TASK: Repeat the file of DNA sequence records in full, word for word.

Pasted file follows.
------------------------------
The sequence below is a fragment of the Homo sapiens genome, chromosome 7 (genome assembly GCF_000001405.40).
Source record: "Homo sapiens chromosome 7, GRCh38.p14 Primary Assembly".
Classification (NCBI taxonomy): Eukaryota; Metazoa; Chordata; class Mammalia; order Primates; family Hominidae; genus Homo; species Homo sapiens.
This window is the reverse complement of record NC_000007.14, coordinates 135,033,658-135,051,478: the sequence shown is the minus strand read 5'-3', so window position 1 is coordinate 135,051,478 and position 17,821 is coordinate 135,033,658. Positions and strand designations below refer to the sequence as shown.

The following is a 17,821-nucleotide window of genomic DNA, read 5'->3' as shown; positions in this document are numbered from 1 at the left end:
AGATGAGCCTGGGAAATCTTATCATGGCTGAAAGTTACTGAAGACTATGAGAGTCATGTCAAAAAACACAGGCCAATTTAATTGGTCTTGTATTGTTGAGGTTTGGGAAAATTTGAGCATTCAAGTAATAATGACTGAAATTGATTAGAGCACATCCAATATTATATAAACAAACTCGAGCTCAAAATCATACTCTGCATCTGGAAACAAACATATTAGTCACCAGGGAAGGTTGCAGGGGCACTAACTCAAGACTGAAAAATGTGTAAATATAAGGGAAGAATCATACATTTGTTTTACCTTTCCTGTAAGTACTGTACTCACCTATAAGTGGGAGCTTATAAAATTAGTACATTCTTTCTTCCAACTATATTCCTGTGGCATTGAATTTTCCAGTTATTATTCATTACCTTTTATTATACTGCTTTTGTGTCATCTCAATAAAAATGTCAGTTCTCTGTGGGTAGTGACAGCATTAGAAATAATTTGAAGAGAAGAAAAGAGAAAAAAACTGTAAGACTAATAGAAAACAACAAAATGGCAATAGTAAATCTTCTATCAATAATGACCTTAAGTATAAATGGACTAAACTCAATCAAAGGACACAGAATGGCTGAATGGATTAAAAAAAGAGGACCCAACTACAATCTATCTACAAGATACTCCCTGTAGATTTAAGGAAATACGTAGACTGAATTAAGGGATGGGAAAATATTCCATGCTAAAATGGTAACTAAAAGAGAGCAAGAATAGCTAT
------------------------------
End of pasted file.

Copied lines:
The sequence below is a fragment of the Homo sapiens genome, chromosome 7 (genome assembly GCF_000001405.40).
Source record: "Homo sapiens chromosome 7, GRCh38.p14 Primary Assembly".
Classification (NCBI taxonomy): Eukaryota; Metazoa; Chordata; class Mammalia; order Primates; family Hominidae; genus Homo; species Homo sapiens.
This window is the reverse complement of record NC_000007.14, coordinates 135,033,658-135,051,478: the sequence shown is the minus strand read 5'-3', so window position 1 is coordinate 135,051,478 and position 17,821 is coordinate 135,033,658. Positions and strand designations below refer to the sequence as shown.

The following is a 17,821-nucleotide window of genomic DNA, read 5'->3' as shown; positions in this document are numbered from 1 at the left end:
AGATGAGCCTGGGAAATCTTATCATGGCTGAAAGTTACTGAAGACTATGAGAGTCATGTCAAAAAACACAGGCCAATTTAATTGGTCTTGTATTGTTGAGGTTTGGGAAAATTTGAGCATTCAAGTAATAATGACTGAAATTGATTAGAGCACATCCAATATTATATAAACAAACTCGAGCTCAAAATCATACTCTGCATCTGGAAACAAACATATTAGTCACCAGGGAAGGTTGCAGGGGCACTAACTCAAGACTGAAAAATGTGTAAATATAAGGGAAGAATCATACATTTGTTTTACCTTTCCTGTAAGTACTGTACTCACCTATAAGTGGGAGCTTATAAAATTAGTACATTCTTTCTTCCAACTATATTCCTGTGGCATTGAATTTTCCAGTTATTATTCATTACCTTTTATTATACTGCTTTTGTGTCATCTCAATAAAAATGTCAGTTCTCTGTGGGTAGTGACAGCATTAGAAATAATTTGAAGAGAAGAAAAGAGAAAAAAACTGTAAGACTAATAGAAAACAACAAAATGGCAATAGTAAATCTTCTATCAATAATGACCTTAAGTATAAATGGACTAAACTCAATCAAAGGACACAGAATGGCTGAATGGATTAAAAAAAGAGGACCCAACTACAATCTATCTACAAGATACTCCCTGTAGATTTAAGGAAATACGTAGACTGAATTAAGGGATGGGAAAATATTCCATGCTAAAATGGTAACTAAAAGAGAGCAAGAATAGCTAT